Saturday, January 19, 2019

Brainstorm Overload


Too many days of brainstorming on too many topics have left me in a fog.  

I’m exhausted.

My body aches.  

My body is in an inflammatory flare.  

My brain truly is in a fog.

Thursday, I saw one of my doctors, actually my doctor’s physician assistant, as a follow-up for health problems I don’t want to even think about, let alone discuss.  I showed her my latest blood work, and I still see her face as she stared at my inflammatory markers.  Yes, if she had been an emoticon, she’d have been the one with the great big eyes. Then, she composed herself and said, “We must get you into one of our rheumatologists.” “We need some more blood work.  We need another _______ study for _______.”  I walked out of her office with a fistful of papers for medical testing.  

I felt so grateful for her compassion and need to hear me and see me and for putting her best medical background to work to understand what is going on in my body.  There is much hope that comes from finding a new partner in brainstorming about what is going on in my body.  This body of mine that suffers from being attacked by autoimmune disease needs all the help it can get.  

Brainstorming is where I live most days.

I deal with a rare form of hair loss called Frontal Fribrosing Alopecia, so I am always brainstorming on ways to minimize, live with, afford the fixes for this devastating and disfiguring disease that has robbed me of my hair, my identity, my health.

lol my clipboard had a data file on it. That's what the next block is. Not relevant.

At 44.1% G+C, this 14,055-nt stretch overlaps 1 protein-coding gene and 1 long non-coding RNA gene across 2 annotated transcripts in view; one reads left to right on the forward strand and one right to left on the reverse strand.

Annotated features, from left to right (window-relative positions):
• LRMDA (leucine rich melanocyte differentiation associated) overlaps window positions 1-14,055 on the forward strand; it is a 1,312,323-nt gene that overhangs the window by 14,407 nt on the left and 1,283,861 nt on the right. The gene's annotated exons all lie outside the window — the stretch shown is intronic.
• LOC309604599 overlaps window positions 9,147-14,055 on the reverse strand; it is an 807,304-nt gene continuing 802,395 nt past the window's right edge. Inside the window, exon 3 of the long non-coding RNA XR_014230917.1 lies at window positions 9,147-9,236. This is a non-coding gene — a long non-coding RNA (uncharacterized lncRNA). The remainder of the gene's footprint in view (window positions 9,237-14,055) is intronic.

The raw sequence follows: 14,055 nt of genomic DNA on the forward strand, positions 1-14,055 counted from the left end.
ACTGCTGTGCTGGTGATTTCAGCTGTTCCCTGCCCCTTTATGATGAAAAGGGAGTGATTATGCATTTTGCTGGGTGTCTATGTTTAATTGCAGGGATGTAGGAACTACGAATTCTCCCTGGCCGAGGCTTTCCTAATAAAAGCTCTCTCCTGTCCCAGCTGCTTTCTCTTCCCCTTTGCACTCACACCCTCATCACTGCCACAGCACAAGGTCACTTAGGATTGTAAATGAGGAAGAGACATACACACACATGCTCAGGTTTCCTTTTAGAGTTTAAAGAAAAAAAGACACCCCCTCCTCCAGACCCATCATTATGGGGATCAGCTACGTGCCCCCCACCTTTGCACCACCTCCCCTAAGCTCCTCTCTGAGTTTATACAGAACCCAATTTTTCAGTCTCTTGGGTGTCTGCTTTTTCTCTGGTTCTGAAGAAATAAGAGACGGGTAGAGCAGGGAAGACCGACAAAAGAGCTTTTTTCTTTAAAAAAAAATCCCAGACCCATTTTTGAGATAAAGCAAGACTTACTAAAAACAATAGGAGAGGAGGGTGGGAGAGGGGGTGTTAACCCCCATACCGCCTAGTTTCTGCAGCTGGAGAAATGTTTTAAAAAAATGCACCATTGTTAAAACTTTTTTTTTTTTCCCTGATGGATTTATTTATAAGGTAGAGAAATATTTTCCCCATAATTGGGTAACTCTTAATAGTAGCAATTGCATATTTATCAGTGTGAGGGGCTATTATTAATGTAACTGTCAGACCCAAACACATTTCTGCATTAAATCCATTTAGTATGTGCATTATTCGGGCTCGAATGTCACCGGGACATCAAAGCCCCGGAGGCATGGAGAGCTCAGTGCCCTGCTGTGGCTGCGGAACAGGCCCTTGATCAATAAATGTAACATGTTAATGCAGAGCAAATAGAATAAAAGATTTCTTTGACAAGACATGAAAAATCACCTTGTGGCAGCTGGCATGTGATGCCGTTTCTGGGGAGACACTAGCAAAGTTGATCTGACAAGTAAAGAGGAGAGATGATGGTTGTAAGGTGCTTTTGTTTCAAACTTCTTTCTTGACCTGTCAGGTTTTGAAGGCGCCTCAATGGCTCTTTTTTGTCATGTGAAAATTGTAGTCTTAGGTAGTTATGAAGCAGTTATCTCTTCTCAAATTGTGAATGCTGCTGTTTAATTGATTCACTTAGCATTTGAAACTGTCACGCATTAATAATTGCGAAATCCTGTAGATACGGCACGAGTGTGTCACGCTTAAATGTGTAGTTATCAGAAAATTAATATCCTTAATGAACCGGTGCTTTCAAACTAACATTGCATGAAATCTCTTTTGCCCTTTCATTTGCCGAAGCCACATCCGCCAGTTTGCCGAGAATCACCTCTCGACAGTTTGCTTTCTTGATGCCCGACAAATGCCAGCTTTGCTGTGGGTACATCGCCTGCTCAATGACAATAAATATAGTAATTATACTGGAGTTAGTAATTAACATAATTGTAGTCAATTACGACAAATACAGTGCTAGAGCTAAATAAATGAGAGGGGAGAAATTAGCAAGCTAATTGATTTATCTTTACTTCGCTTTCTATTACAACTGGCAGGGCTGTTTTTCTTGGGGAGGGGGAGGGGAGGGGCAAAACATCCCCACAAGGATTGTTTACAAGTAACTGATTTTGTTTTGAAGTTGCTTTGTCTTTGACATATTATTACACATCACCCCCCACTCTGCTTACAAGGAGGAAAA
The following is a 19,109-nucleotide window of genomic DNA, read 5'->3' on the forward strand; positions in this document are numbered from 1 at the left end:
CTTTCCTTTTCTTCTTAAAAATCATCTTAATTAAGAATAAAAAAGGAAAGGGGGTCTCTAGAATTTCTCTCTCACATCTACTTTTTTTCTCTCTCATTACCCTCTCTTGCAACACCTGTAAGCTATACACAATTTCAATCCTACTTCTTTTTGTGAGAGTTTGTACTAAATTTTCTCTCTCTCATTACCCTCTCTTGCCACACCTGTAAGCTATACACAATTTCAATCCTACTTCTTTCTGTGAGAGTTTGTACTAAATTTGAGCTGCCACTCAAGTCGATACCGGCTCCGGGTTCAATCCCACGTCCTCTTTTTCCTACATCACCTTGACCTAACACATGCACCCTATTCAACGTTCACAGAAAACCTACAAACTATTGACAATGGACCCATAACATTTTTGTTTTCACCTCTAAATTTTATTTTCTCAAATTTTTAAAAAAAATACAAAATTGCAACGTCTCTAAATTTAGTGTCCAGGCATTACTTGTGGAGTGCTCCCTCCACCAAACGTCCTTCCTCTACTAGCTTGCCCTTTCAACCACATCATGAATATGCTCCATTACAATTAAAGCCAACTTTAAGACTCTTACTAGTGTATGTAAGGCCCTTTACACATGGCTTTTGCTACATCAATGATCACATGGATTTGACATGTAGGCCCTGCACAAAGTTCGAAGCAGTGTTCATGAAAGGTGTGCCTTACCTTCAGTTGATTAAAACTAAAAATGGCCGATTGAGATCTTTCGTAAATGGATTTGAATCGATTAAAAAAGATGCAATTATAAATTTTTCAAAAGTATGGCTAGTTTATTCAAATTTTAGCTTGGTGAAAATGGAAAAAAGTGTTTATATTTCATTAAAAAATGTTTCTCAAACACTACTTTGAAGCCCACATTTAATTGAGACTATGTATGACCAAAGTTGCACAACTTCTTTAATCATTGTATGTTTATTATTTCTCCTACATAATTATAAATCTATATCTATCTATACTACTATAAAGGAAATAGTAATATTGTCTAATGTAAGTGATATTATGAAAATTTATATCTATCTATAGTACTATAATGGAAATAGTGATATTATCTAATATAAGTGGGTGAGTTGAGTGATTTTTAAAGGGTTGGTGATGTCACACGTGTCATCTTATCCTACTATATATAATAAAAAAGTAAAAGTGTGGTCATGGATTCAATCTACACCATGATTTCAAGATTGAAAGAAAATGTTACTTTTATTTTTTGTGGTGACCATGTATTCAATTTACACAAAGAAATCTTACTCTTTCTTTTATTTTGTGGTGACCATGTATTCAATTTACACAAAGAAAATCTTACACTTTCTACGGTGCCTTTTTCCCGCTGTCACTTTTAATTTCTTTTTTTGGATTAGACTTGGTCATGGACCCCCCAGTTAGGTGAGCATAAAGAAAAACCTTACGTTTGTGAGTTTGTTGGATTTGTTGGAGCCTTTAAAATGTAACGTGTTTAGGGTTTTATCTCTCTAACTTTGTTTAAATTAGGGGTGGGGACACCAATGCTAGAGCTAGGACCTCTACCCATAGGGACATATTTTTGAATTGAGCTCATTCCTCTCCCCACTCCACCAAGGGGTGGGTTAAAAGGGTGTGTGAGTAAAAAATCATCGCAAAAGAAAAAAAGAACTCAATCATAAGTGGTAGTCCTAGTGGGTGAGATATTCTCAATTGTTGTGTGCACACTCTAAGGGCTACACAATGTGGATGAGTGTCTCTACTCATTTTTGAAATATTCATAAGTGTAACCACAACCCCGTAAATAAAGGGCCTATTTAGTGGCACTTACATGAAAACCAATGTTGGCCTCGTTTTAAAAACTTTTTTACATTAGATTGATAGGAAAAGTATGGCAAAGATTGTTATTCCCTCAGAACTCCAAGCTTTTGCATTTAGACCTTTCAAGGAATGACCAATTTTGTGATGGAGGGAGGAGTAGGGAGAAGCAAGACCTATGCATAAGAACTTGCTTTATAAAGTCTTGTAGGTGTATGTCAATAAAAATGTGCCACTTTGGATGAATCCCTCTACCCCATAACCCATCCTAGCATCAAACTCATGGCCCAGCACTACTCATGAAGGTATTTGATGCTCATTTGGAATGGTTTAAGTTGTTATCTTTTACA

One autoimmune disease leads to another.  It seems my body is out to acquire more than autoimmune diseases than it already has.

Brainstorming on ways to deal with health problems, healthier living, family problems, and life in general always seems to be going on around here. 

 Who has time or energy for brainstorming about writing?  

I brainstorm on ways to cope.  

I pray.

I read my Bible.  

I journal.

I write “to do” lists. 

I brainstorm until my brain says, 

No more storms in the brain.  Take a break.

Breaks are good.

The fog will lift.

The sun always comes through when one is in a storm, in a fog.

I will feel better.

I have to let the brainstorming go for a bit. 

My brain needs a rest, so does my body.